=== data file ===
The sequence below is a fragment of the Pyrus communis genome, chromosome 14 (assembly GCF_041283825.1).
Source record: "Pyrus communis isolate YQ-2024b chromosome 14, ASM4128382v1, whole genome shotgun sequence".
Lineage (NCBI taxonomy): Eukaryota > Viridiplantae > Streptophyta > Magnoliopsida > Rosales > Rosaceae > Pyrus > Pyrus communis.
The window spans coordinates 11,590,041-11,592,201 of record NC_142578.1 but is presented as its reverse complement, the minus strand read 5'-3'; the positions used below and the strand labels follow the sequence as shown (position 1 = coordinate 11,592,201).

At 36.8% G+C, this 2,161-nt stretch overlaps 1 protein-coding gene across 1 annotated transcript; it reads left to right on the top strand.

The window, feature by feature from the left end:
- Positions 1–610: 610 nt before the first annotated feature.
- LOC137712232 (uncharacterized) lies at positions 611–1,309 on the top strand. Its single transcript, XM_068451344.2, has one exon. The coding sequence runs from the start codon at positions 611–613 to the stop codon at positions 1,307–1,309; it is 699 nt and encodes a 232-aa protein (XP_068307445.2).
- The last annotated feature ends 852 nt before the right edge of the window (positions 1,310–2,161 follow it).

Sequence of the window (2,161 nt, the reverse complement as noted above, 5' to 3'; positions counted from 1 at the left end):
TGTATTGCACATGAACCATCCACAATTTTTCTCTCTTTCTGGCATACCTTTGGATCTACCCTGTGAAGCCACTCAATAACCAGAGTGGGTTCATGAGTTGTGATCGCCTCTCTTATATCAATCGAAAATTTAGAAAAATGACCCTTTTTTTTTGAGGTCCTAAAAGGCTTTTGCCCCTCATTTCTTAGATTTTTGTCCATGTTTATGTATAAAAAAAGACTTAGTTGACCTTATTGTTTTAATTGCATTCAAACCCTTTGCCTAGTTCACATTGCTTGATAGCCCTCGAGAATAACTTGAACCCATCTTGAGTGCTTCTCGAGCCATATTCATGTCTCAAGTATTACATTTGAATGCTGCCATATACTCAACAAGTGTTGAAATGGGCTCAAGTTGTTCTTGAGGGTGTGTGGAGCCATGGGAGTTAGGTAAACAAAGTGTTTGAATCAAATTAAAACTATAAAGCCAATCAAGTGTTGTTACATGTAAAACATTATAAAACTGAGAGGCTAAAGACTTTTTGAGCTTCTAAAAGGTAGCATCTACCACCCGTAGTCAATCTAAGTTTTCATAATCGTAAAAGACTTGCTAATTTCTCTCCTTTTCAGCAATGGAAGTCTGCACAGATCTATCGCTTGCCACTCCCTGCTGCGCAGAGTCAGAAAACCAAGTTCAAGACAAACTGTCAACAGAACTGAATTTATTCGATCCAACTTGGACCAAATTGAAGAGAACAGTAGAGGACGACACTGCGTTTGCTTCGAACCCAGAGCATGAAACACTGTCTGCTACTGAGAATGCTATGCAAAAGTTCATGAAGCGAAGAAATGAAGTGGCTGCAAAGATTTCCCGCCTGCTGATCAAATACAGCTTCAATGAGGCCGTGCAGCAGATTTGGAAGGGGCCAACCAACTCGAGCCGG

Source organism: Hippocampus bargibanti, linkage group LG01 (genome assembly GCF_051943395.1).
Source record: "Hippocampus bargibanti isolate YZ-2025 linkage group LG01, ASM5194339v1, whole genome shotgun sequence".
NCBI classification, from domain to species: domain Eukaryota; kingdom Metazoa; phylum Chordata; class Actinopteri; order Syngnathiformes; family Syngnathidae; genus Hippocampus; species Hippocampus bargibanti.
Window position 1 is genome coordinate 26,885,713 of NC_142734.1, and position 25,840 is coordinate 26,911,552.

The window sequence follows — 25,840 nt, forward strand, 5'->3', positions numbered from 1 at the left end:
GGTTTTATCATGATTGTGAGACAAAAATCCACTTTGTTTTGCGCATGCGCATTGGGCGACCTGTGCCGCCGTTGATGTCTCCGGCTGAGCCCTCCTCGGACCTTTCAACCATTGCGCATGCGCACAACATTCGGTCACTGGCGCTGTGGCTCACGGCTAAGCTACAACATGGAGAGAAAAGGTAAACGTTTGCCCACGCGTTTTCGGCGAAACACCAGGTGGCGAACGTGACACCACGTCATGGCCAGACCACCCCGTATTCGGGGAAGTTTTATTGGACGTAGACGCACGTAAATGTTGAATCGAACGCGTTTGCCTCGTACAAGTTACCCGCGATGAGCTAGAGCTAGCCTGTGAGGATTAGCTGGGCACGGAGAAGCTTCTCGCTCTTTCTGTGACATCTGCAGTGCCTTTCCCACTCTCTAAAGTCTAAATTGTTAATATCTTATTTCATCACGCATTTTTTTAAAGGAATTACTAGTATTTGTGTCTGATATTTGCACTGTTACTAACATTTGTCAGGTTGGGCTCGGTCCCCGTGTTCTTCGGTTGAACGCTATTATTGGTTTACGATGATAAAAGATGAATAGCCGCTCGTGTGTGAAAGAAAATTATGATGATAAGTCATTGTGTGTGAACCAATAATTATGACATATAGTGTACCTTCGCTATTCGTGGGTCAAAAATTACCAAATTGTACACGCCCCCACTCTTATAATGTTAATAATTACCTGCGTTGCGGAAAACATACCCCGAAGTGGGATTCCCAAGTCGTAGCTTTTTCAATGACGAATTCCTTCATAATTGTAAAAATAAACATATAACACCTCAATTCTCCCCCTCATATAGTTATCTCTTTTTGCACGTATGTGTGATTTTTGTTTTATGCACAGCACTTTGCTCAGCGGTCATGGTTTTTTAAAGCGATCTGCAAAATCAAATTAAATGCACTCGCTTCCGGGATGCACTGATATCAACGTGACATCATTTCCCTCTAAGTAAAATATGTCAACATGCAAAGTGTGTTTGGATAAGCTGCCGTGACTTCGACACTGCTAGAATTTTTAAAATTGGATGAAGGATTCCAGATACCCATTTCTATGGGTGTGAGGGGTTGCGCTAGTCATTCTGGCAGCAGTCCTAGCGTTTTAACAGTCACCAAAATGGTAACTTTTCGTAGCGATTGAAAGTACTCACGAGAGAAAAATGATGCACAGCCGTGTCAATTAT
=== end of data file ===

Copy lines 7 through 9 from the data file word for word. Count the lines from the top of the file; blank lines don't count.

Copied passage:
- Positions 1–610: 610 nt before the first annotated feature.
- LOC137712232 (uncharacterized) lies at positions 611–1,309 on the top strand. Its single transcript, XM_068451344.2, has one exon. The coding sequence runs from the start codon at positions 611–613 to the stop codon at positions 1,307–1,309; it is 699 nt and encodes a 232-aa protein (XP_068307445.2).
- The last annotated feature ends 852 nt before the right edge of the window (positions 1,310–2,161 follow it).